Along the Border Lies
A ZYZZYVA first novel by Paul S. Flores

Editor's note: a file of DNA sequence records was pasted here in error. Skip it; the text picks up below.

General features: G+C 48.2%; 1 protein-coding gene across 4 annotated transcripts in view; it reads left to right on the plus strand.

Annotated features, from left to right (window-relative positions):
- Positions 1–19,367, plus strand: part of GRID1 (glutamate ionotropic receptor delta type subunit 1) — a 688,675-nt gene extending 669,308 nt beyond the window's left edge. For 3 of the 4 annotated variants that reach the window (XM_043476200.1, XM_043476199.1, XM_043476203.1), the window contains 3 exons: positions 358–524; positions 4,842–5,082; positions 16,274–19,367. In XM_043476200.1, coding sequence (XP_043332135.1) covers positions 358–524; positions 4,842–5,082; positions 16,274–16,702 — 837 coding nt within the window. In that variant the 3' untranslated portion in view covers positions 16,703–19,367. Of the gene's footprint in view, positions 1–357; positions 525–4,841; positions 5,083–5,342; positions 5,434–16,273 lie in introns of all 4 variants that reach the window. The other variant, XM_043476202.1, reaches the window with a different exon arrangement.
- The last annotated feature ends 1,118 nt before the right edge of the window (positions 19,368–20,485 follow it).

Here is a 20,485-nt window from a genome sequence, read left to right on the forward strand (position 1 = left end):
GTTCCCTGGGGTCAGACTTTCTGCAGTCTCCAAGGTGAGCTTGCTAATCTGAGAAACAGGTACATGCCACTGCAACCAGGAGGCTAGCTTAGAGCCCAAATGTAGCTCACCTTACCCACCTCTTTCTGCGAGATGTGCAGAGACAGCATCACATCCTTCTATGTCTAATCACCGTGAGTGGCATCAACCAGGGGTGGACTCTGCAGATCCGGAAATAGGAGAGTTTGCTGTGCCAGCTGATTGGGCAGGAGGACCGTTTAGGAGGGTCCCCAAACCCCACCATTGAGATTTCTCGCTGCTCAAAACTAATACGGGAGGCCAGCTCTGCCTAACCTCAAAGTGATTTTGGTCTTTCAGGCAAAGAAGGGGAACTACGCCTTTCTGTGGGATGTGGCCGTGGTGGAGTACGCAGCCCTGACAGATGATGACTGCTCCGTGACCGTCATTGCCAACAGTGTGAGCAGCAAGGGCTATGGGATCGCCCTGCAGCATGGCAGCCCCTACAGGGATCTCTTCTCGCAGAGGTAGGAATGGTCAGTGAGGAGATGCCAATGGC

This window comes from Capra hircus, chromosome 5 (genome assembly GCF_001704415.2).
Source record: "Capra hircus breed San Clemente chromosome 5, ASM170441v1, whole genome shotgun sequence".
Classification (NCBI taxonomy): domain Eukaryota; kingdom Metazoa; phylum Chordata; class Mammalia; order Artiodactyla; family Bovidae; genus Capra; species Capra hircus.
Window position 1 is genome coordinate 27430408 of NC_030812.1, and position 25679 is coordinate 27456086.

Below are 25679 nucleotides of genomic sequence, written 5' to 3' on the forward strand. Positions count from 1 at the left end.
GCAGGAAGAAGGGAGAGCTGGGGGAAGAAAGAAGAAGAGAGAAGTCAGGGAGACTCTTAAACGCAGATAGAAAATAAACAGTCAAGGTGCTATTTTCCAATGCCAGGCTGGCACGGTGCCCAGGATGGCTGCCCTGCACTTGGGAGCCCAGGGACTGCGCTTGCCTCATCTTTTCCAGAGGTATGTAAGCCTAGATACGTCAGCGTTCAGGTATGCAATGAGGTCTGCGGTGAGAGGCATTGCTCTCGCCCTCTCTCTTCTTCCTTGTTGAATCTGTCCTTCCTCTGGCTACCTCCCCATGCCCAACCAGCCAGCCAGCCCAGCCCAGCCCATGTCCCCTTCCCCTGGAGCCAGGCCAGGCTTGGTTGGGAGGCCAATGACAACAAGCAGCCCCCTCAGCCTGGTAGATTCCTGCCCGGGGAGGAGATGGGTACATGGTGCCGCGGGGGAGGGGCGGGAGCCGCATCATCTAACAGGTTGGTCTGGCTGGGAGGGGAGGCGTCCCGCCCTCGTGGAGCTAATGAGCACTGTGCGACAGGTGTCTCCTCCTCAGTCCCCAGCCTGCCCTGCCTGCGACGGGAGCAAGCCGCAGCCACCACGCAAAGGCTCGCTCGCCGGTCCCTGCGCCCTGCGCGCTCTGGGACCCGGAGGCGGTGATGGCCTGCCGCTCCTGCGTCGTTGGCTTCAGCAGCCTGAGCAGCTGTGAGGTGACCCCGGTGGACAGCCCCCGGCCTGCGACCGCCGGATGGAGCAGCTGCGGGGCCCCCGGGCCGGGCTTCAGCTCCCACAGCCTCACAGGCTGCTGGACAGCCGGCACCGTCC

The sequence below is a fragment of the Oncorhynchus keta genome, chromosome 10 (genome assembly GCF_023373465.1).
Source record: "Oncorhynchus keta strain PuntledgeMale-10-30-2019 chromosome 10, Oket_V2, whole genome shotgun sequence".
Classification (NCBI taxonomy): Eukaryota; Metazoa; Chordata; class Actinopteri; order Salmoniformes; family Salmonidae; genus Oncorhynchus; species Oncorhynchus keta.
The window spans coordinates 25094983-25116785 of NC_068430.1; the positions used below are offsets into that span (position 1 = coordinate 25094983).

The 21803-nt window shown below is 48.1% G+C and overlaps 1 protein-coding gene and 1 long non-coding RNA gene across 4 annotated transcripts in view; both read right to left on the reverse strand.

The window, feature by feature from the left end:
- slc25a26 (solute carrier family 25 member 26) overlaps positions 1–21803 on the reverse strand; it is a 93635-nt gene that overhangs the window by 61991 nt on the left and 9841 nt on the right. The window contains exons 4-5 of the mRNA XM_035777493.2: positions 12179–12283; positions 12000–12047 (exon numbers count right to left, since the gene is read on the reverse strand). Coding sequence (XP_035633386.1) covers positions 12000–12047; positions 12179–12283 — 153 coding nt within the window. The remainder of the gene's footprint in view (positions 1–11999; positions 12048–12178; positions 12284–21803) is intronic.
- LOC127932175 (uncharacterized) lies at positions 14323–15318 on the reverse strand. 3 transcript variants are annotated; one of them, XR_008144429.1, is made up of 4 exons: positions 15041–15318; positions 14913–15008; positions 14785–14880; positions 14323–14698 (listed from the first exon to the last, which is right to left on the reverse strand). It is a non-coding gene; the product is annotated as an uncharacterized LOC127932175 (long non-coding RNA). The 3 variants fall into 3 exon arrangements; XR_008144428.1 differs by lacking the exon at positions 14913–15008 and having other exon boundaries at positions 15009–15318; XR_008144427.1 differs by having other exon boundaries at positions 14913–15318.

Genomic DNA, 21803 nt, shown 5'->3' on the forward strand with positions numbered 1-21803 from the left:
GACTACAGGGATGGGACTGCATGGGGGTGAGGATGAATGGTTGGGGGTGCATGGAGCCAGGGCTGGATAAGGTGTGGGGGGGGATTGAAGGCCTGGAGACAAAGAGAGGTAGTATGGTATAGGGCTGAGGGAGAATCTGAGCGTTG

Partially based on autobiographical experience, Paul S. Flores’ Along the Border Lies looks at the northern and southern sides of the San Diego-Tijuana border region from a Chicano, postcolonial, postmodern perspective that considers class, status, and national origin as factors determining the way one relates to this place, the extent to which the border can be crossed in one direction or another, and the chances one has on the U.S and Mexican sides respectively. Flores critiques the trans-border socio-economic interactions in the region in the context of the 1990s anti-immigrant legislation in the United States, the militarization of the border, the freer circulation of goods across from the South, and the impact of the increase of drug consumption in the United States on both sides of the border. In Flores’ novel, the San Diego-Tijuana area is rendered as a war and illegal trade zone that has a psychological impact upon its inhabitants and determines the power imbalances between people of Mexican and Mexican American origin who interact across borders. Overall, Along the Border Lies offers a critique of the spaces Mexicans and Mexican Americans call home and of the values of the communities inhabiting them.